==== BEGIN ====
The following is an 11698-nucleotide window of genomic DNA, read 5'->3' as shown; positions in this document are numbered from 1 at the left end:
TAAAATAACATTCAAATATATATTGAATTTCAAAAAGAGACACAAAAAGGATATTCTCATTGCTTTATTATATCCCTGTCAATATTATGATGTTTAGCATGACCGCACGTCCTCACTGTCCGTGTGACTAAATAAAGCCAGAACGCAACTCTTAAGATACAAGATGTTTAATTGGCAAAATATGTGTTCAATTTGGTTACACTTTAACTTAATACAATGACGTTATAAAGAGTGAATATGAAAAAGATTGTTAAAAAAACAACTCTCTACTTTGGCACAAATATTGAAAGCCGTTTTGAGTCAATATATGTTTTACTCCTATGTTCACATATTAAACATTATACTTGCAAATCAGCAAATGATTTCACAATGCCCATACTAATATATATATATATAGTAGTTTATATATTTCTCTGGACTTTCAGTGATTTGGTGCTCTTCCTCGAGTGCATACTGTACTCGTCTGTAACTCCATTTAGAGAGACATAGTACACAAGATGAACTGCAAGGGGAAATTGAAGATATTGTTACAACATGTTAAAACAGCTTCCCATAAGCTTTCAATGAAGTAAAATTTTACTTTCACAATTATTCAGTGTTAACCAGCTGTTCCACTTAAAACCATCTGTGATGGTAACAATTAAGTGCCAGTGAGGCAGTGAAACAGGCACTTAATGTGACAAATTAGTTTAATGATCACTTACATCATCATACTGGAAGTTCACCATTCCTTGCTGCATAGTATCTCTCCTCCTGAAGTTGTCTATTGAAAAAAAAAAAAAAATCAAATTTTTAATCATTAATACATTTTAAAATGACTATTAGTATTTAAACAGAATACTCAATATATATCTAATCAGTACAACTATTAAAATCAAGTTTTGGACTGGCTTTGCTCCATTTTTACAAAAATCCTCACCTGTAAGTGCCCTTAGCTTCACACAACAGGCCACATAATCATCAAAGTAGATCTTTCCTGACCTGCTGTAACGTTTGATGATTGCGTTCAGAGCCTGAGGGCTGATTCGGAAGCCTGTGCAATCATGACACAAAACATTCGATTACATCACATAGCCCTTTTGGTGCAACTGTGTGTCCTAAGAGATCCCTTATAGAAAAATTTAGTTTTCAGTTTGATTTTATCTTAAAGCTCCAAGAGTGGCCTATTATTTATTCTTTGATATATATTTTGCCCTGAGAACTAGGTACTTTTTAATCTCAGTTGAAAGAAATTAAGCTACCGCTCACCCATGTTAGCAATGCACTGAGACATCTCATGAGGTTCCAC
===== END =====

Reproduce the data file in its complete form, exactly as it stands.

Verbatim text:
The following is an 11698-nucleotide window of genomic DNA, read 5'->3' as shown; positions in this document are numbered from 1 at the left end:
TAAAATAACATTCAAATATATATTGAATTTCAAAAAGAGACACAAAAAGGATATTCTCATTGCTTTATTATATCCCTGTCAATATTATGATGTTTAGCATGACCGCACGTCCTCACTGTCCGTGTGACTAAATAAAGCCAGAACGCAACTCTTAAGATACAAGATGTTTAATTGGCAAAATATGTGTTCAATTTGGTTACACTTTAACTTAATACAATGACGTTATAAAGAGTGAATATGAAAAAGATTGTTAAAAAAACAACTCTCTACTTTGGCACAAATATTGAAAGCCGTTTTGAGTCAATATATGTTTTACTCCTATGTTCACATATTAAACATTATACTTGCAAATCAGCAAATGATTTCACAATGCCCATACTAATATATATATATATAGTAGTTTATATATTTCTCTGGACTTTCAGTGATTTGGTGCTCTTCCTCGAGTGCATACTGTACTCGTCTGTAACTCCATTTAGAGAGACATAGTACACAAGATGAACTGCAAGGGGAAATTGAAGATATTGTTACAACATGTTAAAACAGCTTCCCATAAGCTTTCAATGAAGTAAAATTTTACTTTCACAATTATTCAGTGTTAACCAGCTGTTCCACTTAAAACCATCTGTGATGGTAACAATTAAGTGCCAGTGAGGCAGTGAAACAGGCACTTAATGTGACAAATTAGTTTAATGATCACTTACATCATCATACTGGAAGTTCACCATTCCTTGCTGCATAGTATCTCTCCTCCTGAAGTTGTCTATTGAAAAAAAAAAAAAAATCAAATTTTTAATCATTAATACATTTTAAAATGACTATTAGTATTTAAACAGAATACTCAATATATATCTAATCAGTACAACTATTAAAATCAAGTTTTGGACTGGCTTTGCTCCATTTTTACAAAAATCCTCACCTGTAAGTGCCCTTAGCTTCACACAACAGGCCACATAATCATCAAAGTAGATCTTTCCTGACCTGCTGTAACGTTTGATGATTGCGTTCAGAGCCTGAGGGCTGATTCGGAAGCCTGTGCAATCATGACACAAAACATTCGATTACATCACATAGCCCTTTTGGTGCAACTGTGTGTCCTAAGAGATCCCTTATAGAAAAATTTAGTTTTCAGTTTGATTTTATCTTAAAGCTCCAAGAGTGGCCTATTATTTATTCTTTGATATATATTTTGCCCTGAGAACTAGGTACTTTTTAATCTCAGTTGAAAGAAATTAAGCTACCGCTCACCCATGTTAGCAATGCACTGAGACATCTCATGAGGTTCCAC